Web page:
Today, 5th March 2016 is the 80th anniversary of the first flight of the legendary Supermarine Spitfire. The Spitfire is often described as being one of the most famous aircraft types in the world and its elliptical wings are still one of the most instantly recognisable of any aeroplane. The first Spitfire was originally designed by RJ Mitchell and would become a symbol of resilience during the Battle of Britain (even if it was outnumbered in the Royal Air force by the Hawker Hurricane.)
Regular readers may be wondering why a usually railway themed blog might mention the Spitfire, but in keeping with yesterdays blog post, it is to show how there is more to railways than trains. So here follows some examples of how railways assisted the production of the Spitfire and one of the aircraft used to train its pilots. Before going into these specifics its important to mention that during the Second World War, railway’s were a vital means of transportation of troops, materials and goods for manufacturing industries. The railways and those who worked on them played a vital part in the war effort. I think I should also add that the examples that follow are just some examples and I’m sure there are more to be found!
The first Spitfire flew from Eastleigh airport eighty years ago. You may know of this airport as “Southampton Airport”, as it is now named. Naturally it makes sense to start our blog post here. Supermarine’s factory was based a few miles south in Woolston, Southampton and their expertise traditionally was in building seaplanes – indeed RJ Mitchell learnt many lessons from developing racing Sea Planes that eventually won the UK the Schneider Trophy outright. Building Spitfire’s in quantity would require assistance from elsewhere, as this relatively small firm on its own would struggle to meet the demand. To aid its production, Eastleigh’s Southern Railway works built Spitfire wings. This work would have largely been completed by women and would utilise the works engineering expertise and equipment.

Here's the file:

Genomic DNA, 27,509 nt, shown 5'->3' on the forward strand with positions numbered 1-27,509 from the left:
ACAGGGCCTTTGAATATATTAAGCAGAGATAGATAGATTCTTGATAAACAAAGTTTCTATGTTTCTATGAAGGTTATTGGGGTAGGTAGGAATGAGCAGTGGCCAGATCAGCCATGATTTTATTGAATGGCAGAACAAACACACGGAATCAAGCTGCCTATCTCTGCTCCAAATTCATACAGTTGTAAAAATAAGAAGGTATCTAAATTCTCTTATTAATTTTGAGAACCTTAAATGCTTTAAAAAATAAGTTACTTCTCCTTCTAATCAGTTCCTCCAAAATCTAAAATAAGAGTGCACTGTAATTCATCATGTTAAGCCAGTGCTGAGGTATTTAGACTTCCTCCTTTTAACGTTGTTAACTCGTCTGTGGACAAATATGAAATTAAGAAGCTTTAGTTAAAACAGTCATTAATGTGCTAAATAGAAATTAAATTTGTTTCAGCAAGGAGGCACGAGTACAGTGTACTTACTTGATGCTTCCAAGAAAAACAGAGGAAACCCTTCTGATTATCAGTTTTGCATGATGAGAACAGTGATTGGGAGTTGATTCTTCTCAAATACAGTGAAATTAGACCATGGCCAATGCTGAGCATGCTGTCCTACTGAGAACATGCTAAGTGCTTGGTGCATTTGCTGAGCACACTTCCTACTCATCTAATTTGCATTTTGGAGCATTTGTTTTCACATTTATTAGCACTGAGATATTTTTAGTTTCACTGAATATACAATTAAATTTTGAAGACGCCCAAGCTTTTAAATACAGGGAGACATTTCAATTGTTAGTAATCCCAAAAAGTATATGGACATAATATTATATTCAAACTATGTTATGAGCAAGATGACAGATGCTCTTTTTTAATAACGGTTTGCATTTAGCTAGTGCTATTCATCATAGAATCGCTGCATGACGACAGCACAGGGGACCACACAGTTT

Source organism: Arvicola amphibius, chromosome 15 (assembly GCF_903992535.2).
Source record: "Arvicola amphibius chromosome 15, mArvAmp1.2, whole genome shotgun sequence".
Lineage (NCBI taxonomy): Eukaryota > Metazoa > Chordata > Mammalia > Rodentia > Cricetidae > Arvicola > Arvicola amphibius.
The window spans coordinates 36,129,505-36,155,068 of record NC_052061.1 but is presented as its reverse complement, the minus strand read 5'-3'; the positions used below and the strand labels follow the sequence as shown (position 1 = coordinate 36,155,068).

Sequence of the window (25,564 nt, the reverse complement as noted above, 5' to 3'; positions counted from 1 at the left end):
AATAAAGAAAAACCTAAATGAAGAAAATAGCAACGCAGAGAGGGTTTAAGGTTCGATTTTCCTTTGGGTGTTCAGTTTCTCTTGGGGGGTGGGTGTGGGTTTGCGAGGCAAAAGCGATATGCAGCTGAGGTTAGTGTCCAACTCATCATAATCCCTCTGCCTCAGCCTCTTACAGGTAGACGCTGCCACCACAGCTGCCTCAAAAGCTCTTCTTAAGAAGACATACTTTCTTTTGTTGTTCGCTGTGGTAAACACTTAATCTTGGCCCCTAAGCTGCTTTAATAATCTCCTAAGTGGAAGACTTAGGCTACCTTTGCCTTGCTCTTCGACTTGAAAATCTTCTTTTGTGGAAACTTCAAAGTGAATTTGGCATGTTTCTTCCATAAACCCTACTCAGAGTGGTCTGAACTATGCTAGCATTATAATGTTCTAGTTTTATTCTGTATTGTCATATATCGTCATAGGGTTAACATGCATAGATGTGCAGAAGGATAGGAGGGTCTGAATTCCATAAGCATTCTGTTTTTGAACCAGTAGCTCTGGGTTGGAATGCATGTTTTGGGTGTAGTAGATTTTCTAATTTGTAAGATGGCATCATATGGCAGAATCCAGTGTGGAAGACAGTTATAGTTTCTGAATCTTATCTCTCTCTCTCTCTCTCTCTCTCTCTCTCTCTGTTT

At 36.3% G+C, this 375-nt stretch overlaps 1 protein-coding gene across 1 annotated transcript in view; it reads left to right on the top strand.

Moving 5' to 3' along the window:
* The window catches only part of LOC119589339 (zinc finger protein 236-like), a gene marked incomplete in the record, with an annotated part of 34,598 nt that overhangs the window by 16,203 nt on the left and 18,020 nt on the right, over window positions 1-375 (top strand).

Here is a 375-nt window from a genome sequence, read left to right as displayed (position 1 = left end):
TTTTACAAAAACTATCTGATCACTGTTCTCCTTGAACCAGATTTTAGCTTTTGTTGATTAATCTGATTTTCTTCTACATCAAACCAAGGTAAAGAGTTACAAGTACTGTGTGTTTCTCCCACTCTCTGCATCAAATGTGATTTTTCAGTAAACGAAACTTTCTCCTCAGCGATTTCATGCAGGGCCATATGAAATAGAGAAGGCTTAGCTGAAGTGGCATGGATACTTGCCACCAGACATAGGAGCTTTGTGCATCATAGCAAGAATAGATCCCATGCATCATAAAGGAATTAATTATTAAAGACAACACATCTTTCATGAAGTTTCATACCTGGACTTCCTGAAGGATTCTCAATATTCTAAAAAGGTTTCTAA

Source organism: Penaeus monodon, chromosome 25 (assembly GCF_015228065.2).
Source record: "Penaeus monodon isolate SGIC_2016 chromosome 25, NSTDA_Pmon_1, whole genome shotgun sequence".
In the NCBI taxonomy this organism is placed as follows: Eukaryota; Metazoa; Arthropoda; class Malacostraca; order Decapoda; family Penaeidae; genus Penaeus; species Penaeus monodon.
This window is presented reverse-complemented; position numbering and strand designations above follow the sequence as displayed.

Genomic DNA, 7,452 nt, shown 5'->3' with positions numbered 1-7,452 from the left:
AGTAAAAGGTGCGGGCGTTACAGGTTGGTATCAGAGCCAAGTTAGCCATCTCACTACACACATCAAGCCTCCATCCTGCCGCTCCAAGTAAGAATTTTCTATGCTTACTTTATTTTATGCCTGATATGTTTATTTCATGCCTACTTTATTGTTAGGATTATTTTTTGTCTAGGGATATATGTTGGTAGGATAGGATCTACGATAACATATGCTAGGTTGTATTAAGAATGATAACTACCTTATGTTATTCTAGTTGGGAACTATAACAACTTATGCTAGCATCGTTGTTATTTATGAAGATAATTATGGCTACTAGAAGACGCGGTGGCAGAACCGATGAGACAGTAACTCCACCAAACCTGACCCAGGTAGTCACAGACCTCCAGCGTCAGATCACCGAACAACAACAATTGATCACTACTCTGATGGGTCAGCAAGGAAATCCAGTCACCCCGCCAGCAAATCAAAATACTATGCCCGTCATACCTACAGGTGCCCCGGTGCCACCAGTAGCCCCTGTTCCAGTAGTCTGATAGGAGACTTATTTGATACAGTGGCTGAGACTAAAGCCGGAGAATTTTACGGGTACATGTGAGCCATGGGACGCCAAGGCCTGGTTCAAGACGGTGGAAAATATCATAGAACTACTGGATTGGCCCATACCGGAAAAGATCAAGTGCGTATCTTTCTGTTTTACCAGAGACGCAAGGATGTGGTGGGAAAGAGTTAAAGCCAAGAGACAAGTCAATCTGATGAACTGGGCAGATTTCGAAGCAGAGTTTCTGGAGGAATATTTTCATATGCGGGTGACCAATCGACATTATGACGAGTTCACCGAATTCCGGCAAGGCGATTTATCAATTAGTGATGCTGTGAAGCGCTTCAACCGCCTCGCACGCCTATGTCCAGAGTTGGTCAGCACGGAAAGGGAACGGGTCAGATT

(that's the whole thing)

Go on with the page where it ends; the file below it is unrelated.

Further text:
The rival railway town of Swindon also has an important part of the Spitfire story to tell. Over a thousand South Marston Master training aircraft were built in a factory deliberately located near Swindon Railway Works. These aircraft would be used to train RAF pilots who would then go on to fly Spitfire’s and Hurricane’s. The South Marston factory had its own specially built branch line used to transport skilled carpenters from the GWR works. As well as building these trainers, the facility also built wooden components for the Hawker Hurricane using GWR expertise. Interestingly South Marston later built 121 Mark 21 Spitfires as well as 50 Seafire’s (the Royal Navy’s equivalent of the Fighter). The factory was also used to repair Spitfire’s and modify them.
So I think it is fair that we mark the Spitfire’s 80th today here on locoyard! Thanks for reading!